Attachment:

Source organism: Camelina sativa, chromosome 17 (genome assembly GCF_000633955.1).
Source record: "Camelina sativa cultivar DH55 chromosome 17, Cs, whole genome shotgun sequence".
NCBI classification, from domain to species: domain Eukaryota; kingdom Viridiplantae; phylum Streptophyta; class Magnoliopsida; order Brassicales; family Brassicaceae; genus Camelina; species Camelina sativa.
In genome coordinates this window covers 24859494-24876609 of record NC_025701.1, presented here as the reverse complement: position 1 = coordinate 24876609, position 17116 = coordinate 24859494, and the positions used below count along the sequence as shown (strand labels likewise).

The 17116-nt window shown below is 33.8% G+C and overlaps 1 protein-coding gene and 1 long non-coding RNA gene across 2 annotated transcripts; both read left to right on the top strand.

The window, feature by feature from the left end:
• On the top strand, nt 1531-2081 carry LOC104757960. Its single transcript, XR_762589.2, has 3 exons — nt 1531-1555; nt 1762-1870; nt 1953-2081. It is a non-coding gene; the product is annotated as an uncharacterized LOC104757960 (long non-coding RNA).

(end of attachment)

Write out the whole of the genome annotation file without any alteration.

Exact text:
Source organism: Camelina sativa, chromosome 17 (genome assembly GCF_000633955.1).
Source record: "Camelina sativa cultivar DH55 chromosome 17, Cs, whole genome shotgun sequence".
NCBI classification, from domain to species: domain Eukaryota; kingdom Viridiplantae; phylum Streptophyta; class Magnoliopsida; order Brassicales; family Brassicaceae; genus Camelina; species Camelina sativa.
In genome coordinates this window covers 24859494-24876609 of record NC_025701.1, presented here as the reverse complement: position 1 = coordinate 24876609, position 17116 = coordinate 24859494, and the positions used below count along the sequence as shown (strand labels likewise).

The 17116-nt window shown below is 33.8% G+C and overlaps 1 protein-coding gene and 1 long non-coding RNA gene across 2 annotated transcripts; both read left to right on the top strand.

The window, feature by feature from the left end:
• On the top strand, nt 1531-2081 carry LOC104757960. Its single transcript, XR_762589.2, has 3 exons — nt 1531-1555; nt 1762-1870; nt 1953-2081. It is a non-coding gene; the product is annotated as an uncharacterized LOC104757960 (long non-coding RNA).